Amarna Tomb 1

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Coordinates: 27°39′42″N 30°54′20″E / 27.66167°N 30.90556°E / 27.66167; 30.90556

i i A A52
in hieroglyphs

Amarna Tomb 1 is a sepulchre near Amarna, Upper Egypt. It contains the tomb of the Ancient Egyptian noble Huya, which is located in the cluster of tombs known collectively as the Northern tombs.

The sculptor Iuti-Iuti working on a statue of Beketaten.

Huya was the treasurer and steward in the house of the King's Chief Wife, Tiye and the overseer of the royal quarters of the Great King's Wife Tiye. He held further titles including that of favorite of the Lord of the Two Lands.

Huya is also appointed as standard-bearer of the troop of young fighters called 'Aten Appears for him'. In other scenes, he is shown overseeing the craftsmen and others who serve under him. Mentioned in the tomb are the scribe of the House of Charm, Nakhtiu and the Overseer of the sculptors of the king's chief wife Tiye, named Iuti-Iuti.

Huya also mentions his wife Wenher, and his mother Tuy. In other scenes there is mention of two possible sisters of Huya, by the name of Nebet and Kherpu(t).

The tomb includes several scenes:[1]

Banquet scene

The South Wall: includes two scenes depicting Tiye sitting at meal with Akhenaten and Nefertiti Akhenaten and Nefertiti are seated on the left. Akhnaten seems to wear a khat headdress and Nefertiti a short Nubian style wig. Next to Nefertiti seated on small chairs are Meritaten and one of her sisters - possibly Neferneferuaten-tasherit. Queen Tiye is shown opposite the King and Queen. She is seated and wears the double plumed headdress with the horned sundisk. She is accomponaied by her daughter Baketaten, who is seated next to her on a small chair.

In another scene Tiye is now seated on the left. She wears a tripartite wig, topped with a modius and the double plumes with the horned sun-disk. Baketaten is shown standing next to Tiye. On the right Akhenaten and Nefertiti are seated and shown drinking from cups. Ankhesenpaaten is shown standing on the footstool in front of Nefertiti, while another princess (Meketaten?) stands next to Nefertiti and looks as though she's helping herself to some fruit. Nefertiti is called: "The heiress, great of favor, lady of grace, charming in loving-kindness, mistress of South and North, the Great wife of the King whom he loves, the Lady of the Two Lands, Nefertiti, living for ever and ever."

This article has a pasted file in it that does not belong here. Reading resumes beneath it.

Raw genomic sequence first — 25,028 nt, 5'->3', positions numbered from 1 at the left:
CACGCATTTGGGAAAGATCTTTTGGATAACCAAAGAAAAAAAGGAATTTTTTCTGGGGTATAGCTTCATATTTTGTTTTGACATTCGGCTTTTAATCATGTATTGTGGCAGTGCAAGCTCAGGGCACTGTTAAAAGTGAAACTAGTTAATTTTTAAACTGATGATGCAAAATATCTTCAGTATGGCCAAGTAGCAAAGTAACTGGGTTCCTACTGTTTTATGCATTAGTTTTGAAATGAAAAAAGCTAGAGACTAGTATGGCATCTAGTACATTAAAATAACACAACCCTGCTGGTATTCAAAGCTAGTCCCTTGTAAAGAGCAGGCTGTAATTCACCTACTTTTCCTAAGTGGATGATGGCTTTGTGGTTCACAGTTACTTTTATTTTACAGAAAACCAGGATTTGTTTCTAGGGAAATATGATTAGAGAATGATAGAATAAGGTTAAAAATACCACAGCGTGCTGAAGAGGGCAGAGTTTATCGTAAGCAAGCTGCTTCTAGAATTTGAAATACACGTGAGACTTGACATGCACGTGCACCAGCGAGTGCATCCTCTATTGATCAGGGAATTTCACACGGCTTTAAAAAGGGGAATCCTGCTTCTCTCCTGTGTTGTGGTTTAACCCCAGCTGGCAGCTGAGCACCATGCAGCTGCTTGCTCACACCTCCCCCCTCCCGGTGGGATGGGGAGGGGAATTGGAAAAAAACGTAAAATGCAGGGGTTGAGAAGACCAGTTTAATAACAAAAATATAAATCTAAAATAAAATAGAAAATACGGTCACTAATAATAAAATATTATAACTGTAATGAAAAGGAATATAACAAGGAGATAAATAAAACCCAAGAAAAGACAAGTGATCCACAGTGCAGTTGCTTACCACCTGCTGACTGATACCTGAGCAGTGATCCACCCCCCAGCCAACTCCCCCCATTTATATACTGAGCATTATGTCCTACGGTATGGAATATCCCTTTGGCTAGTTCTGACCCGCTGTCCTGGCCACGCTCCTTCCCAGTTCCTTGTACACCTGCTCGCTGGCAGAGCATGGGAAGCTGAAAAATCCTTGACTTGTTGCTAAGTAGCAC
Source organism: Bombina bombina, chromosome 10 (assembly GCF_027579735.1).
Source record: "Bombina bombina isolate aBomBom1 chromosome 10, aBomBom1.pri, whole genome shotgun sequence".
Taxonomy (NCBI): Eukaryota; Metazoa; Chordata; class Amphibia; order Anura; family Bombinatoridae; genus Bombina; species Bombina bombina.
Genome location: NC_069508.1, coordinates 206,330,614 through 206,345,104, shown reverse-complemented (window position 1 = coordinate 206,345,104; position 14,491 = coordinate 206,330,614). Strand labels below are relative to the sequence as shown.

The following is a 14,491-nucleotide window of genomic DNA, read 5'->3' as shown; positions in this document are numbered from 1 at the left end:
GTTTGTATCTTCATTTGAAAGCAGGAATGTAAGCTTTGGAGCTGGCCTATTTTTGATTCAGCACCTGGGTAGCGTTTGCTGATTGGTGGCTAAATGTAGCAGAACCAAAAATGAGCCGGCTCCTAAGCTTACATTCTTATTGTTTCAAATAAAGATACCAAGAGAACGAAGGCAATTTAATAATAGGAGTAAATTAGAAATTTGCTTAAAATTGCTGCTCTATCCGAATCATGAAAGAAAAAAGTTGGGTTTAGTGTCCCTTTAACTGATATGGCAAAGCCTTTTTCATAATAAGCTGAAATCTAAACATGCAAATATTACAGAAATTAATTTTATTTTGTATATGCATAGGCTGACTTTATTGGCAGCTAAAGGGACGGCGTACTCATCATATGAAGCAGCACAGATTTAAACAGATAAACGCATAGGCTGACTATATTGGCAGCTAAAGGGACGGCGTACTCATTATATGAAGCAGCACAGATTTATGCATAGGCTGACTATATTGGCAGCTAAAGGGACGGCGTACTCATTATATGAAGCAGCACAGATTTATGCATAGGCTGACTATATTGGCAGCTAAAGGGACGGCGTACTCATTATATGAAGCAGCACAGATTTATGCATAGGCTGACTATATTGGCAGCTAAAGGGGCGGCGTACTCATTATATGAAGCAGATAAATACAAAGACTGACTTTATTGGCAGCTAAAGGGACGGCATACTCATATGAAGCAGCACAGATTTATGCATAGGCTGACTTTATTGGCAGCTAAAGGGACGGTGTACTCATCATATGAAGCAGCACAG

Akhenaten leading Tiye to the temple

East wall: Akhenaten is shown leading his mother Tiye to a temple. They are accompanied by the princess Baketaten as they enter the temple. Nefertiti and her daughters are not shown in this scene.

West Wall: Akhenaten and Nefertiti on the State Palanquin and the year 12 Durbar scene. Akhenaten and Nefertiti are shown being carried on a sedan chair. Akhenaten appears to be wearing the red crown of the north and holding a crook and flail(?). The royal daughters Meritaten and Meketaten are shown walking behind the sedan chair. They are attended by two nurses and six female attendants.

On the North Wall Huya is shown in an award scene. He appears before Akhenaten and Nefertiti to receive his reward. Two princesses are shown in the palace. The princesses are identified as Meritaten and Meketaten.

The two royal families as shown on the lintel

The Lintel on the North Wall shows a depiction of the two royal families. On the left hand side Akhenaten and Nefertiti are shown seated. Nefertiti turns toward Akhenaten. Before them four royal daughters are shown: Meritaten, Meketaten, Ankhesenpaaten and Neferneferuaten Tasherit. All four girls are holding plume shaped wands. On the right side Amenhotep III is shown seated opposite Queen Tiye who is accompanied by the princess Baketaten. Three female attendants are shown behind Tiye.


  1. ^ a b Davies, Norman de Garis, The Rock Tombs of El-Amarna, Parts III and IV, 1905 (Reprinted 2004), The Egypt Exploration Society, ISBN 0-85698-160-5. Facsimile in Internet Archive: Part III. The Tombs of Huya and Ahmes, 1905